St. Helena Island’s Education Centre
This is a fully participatory educational programme exploring the history of the Brisbane River using a time machine …?
Students encounter John Oxley escorting Governor Bris
bane up river in 1824; John Finigan attempting to return to Sydney town in 1823; and a new migrant looking for work in 1953!
Each encounter reveals a different attitude to the river and its environs and the students are presented with the opportunity of confronting and enlightening those from the past, with their own understandings of ecology, economics and culture.
The history of Fort Lytton covers Queensland, Australian and World history from the 1870’s to the 1960’s.
This fully participatory educational programmebrings to life this ninety-year period of time; making the various eras and events that shaped them comprehensible to all students.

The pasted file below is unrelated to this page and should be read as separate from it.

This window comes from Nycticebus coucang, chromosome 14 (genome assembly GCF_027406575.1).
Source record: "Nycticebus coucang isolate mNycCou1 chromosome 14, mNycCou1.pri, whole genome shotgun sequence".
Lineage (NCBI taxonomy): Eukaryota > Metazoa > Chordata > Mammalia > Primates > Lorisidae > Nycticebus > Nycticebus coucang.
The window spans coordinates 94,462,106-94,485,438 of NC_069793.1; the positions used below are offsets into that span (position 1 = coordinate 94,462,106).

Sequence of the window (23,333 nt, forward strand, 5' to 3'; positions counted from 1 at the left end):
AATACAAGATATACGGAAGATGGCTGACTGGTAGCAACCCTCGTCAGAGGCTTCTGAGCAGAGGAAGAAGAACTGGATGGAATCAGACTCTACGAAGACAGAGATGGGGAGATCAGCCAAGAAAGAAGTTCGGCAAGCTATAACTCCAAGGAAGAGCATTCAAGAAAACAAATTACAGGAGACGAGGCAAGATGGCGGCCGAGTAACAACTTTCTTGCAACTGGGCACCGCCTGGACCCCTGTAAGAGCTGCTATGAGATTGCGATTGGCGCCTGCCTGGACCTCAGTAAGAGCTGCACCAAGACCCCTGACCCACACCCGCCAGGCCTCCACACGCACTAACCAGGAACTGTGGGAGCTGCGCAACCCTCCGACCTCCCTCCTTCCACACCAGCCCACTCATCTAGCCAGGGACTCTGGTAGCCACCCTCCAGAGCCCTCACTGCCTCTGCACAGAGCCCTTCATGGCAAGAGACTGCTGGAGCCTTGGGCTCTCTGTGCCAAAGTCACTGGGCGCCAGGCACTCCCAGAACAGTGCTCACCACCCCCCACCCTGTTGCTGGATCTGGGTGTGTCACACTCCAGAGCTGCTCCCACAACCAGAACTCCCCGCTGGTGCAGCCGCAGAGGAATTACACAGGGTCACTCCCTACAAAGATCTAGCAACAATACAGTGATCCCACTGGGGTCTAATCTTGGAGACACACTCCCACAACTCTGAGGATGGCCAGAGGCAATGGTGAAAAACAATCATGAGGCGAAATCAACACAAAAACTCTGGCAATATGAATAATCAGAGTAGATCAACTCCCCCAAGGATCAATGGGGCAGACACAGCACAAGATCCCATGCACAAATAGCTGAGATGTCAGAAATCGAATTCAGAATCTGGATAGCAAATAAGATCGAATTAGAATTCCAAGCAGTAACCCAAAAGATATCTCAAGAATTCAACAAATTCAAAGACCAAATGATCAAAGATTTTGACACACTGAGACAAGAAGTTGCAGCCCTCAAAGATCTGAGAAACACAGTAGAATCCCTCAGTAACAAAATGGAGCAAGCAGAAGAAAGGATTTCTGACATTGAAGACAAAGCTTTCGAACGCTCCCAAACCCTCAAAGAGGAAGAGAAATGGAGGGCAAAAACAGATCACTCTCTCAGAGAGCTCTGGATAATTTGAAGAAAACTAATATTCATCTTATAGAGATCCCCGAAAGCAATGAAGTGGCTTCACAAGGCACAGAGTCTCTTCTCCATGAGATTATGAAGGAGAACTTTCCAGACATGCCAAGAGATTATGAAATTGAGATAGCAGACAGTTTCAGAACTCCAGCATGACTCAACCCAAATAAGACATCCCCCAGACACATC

Students learn about the defenders of the past in a fictional drama. Through encounters with actors in-role, they may well find themselves becoming “defenders of the past” as they address the question: why is history important?
Defenders of the Past is a half-day participatoryprogramme for students of all year levels. It provides professional actors working in-role and an exploration of the fortifications in Fort Lytton National Park.
In 1799 the very first europeans sailed into the waters of what we now call Moreton bay. The tiny vessel was under the command of Matthew Flinders, manned by a small crew of ten, an aboriginal guide called Bongaree, and a cat named Trim. They were the first to chart these waters of the still “undiscovered” coasts of New South Wales and New Holland.
This programme gives students the opportunity to “discover” Moreton Bay and at the same ti
me learn history through some fascinating stories; in a half day participatory programme on board the Cat O’Nine Tails.
Students actually work with an actor-in-role as Matthew Flinders, and through their interactions hear about Cook, Banks and Bligh; the settlement at Port Jackson and European rivallry over Terra d’ Espiritos Australis. On their own voyage of discovery, the students investigate the importance of sharing knowledge with others.